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I am reading John M. Lee's Riemannian Manifolds: An Introduction to Curvature. In Lemma $5.2$, it is said that the following conditions are equivalent for a linear connection $\nabla$ on a Riemannian manifold:

(a) $\nabla$ is compatible with $g$. i.e., for any vector fields $X,Y,Z$, $$ \nabla_X g(Y,Z) = g(\nabla_X Y,Z) + g(Y,\nabla_X Z) $$ (b) $\nabla g\equiv 0.$

How do we go from (a) to (b) (and (b) to (a))?

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Hint: Use Lemma $4.6$ (ii) (i.e. the formula displayed here) to deduce that

$$(\nabla_X g)(Y, Z) = \nabla_Xg(Y, Z) - g(\nabla_XY, Z) - g(Y, \nabla_XZ).$$


As $g(Y, Z)$ is a smooth function, $\nabla_Xg(Y, Z) = Xg(Y, Z)$ so the metric compatibility condition can also be written as

$$Xg(Y, Z) = g(\nabla_XY, Z) + g(Y, \nabla_XZ).$$

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  • $\begingroup$ @MichaelAlbenese, please, I am a little confused. By definition, the connection is a map $\nabla \mathcal X(M) \times \mathcal X(M) \to X(M)$, where $\mathcal X(M)$ is the set of smooth vector fields on the manifold $M$. Can a smooth function be seen as a smooth vector field? $\endgroup$ Commented Jul 24, 2020 at 18:24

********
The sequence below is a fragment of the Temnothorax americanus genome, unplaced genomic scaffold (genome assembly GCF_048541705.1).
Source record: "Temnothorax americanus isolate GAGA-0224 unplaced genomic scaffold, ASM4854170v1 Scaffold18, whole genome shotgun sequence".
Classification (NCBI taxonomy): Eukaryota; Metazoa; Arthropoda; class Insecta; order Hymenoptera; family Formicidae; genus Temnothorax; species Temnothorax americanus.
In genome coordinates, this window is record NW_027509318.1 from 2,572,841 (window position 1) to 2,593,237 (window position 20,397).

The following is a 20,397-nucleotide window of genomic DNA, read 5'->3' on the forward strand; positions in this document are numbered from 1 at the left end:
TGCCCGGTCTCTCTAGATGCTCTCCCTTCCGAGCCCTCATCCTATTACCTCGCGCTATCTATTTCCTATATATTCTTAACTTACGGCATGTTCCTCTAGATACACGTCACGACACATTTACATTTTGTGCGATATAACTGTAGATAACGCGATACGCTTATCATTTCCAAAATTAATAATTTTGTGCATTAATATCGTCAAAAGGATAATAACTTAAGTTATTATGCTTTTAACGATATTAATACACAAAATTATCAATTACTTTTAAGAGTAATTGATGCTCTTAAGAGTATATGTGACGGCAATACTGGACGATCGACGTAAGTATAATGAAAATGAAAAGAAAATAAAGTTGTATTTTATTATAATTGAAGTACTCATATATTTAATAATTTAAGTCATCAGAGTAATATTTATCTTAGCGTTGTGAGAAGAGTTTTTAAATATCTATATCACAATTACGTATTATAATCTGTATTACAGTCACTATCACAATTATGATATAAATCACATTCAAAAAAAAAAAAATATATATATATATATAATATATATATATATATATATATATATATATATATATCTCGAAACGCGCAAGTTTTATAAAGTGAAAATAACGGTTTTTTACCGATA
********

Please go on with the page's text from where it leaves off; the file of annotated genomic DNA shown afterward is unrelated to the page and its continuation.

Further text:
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    $\begingroup$ @DaniloGregorin: A connection $\nabla$ on $TM$ can be viewed as such a map, but it induces a connection on all tensor bundles, in particular the trivial line bundle $M\times\mathbb{R}$. A smooth section of the trivial line bundle is nothing but a smooth function and for the induced connection we have $\nabla_Xf = Xf$. See Lemma 4.15 of Lee's Introduction to Riemannian Manifolds (second edition). $\endgroup$ Commented Jul 24, 2020 at 19:37
  • $\begingroup$ Thank you very much. I am having trouble with do Carmo's, he hides too many things. $\endgroup$ Commented Jul 24, 2020 at 19:52

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